Skip to main content

Paper Mario: Thousand-Year Door....Several Decades of Story Telling

In text "half-real" Juul makes the argument that rules of a game are the most important factor of a game and it's worth. Now much like Eric's opinion in his blog on Devil May Cry I tend to disagree with this idea. Rules are just the binder that makes the game a game, and gives guidelines for the social contract on the game; this is important because this is a form of honor and respect even if it is for a single player game toward yourself or toward a computer in a video game. I believe that for video games that the story is more important than the rules themselves in establishing value and importance.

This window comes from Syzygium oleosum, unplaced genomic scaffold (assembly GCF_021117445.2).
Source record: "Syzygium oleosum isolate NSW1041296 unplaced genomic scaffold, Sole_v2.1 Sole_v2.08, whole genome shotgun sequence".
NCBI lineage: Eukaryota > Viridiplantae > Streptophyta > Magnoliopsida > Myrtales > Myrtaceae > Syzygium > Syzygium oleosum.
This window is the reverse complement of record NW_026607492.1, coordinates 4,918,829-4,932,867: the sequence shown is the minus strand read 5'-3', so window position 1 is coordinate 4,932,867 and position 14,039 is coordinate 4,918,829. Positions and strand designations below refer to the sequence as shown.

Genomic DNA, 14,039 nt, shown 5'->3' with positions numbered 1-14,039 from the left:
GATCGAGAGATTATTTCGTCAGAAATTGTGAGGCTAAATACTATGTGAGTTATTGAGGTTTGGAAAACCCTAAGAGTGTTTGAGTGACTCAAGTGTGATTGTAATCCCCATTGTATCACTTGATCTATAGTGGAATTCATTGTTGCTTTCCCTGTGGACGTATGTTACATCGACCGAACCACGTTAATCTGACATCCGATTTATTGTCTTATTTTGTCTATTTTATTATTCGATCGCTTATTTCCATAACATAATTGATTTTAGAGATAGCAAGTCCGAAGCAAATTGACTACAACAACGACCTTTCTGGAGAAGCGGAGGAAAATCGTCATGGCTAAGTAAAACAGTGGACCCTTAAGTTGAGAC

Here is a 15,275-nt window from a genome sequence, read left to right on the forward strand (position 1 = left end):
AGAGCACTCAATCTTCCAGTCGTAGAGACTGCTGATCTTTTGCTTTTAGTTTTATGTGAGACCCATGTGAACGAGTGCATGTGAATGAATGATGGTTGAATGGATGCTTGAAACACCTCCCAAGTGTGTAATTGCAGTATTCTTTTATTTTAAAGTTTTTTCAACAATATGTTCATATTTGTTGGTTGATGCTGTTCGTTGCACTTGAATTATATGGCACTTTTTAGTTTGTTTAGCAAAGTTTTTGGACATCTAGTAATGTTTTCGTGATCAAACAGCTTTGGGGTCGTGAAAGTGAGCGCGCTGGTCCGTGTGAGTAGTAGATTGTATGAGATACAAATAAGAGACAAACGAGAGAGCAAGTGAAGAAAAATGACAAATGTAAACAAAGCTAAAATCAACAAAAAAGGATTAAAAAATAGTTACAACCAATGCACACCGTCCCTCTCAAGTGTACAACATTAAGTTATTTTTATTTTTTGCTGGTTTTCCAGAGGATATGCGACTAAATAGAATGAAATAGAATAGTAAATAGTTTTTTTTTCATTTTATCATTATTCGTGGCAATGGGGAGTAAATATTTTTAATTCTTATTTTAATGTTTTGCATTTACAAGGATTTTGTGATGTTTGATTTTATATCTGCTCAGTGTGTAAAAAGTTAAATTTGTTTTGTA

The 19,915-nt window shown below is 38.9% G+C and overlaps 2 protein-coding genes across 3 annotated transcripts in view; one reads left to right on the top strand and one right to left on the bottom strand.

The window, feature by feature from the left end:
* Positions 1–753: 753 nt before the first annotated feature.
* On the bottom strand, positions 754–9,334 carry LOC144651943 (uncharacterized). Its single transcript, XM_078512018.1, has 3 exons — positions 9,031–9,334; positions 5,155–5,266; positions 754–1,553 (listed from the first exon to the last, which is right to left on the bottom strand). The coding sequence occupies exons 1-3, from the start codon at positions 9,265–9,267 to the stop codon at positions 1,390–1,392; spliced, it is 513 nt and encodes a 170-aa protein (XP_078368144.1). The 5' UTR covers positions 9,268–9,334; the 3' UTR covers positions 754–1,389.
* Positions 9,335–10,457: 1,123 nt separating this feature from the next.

Lets take for example the Mario Sagas, in this case specifically Paper Mario: The Thousand-Year Door. Now most Mario games have a similar storyline: Mario goes on an epic quest to save Peach and/or the world, and battle Boss(es) - namely Bowser. Not highly original in the video game world, but it is an important classic storyline that appeals both in game and in literature/movies/plays/etc. Most people appreciate the pure soul traveling to far off lands to be a savior of someone or something; it's understandable that a player wants to be part of an epic quest that has romanticized by history and culture. Now the storyline is fairly simplistic and the character development is pretty much flat, but it is this archetypal story that draws a player in to keep playing these games over and over again.